“For mature thought there is no mechanical substitute. But creative thought and essentially repetitive thought are very different things. For the latter there are, and may be, powerful mechanical aids.”
“The hope is that, in not too many years, human brains and computing machines will be coupled together very tightly, and that the resulting partnership will think as no human brain has ever thought and process data in a way not approached by the information-handling machines we know today.”
“In other words, the human mind neither learns nor acts by large leaps, but by steps organized or structured so that each one depends upon previous steps.”
“Computers are simply a necessary and enjoyable part of
life, like food and books. Computers are not everything, they
are just an aspect of everything, and not to know this is
computer illiteracy, a silly and dangerous ignorance.”
#mechanicalaids – The foundation of my inquiry project started right here, with mechanical aids as the base. We now use technology that can range from a spork to a touch screen laptop.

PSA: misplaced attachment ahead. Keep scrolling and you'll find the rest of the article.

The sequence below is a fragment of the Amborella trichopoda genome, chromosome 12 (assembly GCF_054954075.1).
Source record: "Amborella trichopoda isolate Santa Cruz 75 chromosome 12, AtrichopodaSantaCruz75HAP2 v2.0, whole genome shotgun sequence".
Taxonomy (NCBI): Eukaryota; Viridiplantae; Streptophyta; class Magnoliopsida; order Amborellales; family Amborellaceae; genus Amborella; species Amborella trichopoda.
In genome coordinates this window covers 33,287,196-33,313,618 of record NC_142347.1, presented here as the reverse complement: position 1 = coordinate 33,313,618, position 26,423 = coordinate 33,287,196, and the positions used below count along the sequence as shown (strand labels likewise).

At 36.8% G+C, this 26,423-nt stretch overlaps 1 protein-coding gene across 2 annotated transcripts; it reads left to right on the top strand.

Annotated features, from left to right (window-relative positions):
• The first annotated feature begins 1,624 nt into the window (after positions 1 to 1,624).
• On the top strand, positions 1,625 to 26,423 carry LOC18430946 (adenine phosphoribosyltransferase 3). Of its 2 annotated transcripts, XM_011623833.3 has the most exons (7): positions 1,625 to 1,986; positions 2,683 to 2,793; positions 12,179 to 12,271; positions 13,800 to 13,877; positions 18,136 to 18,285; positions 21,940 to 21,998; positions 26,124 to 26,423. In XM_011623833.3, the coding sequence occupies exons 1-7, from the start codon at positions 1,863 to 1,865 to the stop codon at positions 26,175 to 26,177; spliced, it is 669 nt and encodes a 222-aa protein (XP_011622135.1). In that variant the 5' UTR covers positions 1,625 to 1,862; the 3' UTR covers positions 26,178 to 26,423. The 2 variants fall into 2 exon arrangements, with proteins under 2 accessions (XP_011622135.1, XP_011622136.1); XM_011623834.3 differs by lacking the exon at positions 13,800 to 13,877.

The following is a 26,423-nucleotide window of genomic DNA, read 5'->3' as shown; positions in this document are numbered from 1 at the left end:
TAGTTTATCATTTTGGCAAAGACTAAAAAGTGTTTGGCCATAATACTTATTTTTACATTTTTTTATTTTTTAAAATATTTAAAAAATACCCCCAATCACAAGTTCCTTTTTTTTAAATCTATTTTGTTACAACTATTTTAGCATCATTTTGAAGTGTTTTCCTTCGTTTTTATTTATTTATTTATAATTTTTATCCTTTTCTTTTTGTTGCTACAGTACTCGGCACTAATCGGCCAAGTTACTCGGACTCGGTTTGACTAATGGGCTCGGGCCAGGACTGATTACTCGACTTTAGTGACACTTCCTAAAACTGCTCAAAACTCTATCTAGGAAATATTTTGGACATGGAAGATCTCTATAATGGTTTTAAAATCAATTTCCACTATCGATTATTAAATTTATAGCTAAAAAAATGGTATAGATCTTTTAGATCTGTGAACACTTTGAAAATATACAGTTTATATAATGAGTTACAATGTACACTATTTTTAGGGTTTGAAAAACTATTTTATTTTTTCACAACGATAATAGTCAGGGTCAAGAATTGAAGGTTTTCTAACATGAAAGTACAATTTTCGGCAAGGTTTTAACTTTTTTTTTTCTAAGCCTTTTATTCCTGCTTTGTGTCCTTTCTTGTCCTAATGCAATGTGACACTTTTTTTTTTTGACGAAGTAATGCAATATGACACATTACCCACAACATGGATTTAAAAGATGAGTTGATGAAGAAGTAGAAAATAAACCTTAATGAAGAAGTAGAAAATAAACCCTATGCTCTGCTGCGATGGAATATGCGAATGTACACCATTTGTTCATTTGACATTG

#man-machine – My fear has always been that we will let all this technology get ahead of us, or actually in us. Thinking about putting your computer into your brain is a cool idea at first, but down the line this could possibly pose a very big problem between human and machine which can be avoided if we keep the brain optimized itself, and continue to develop and improve technology separate from the human brain.
#brainfunction – The brain is a computer in itself. Just like a computer needs time and needs to download software bit by bit, brains learn in steps, bit by bit as well. In order to keep our brains at optimal performance throughout the extensive use of technology that, frankly, isn’t doing it much good, we need to utilize the best way of learning for the brain.
#techworld – Obviously I’m not saying we should completely get rid of all our cool technology that we depend on every day of our lives because of the fact that we depend on it every day of our lives in this era. So use computers, but also keep up the brain game.
All these tags connect together in the sense that they bring the readings back to our use of technology. How we use it, where we use it, how it effects our everyday lives, how we cannot get rid of it. And because of the how, where, and why, it is imperative that we do not let these machines run over our greatest asset – the brain. We need to keep our brain functions relevant and prominent, we should not be dependent on these machines all the time. We should be always working to strengthen what we already have.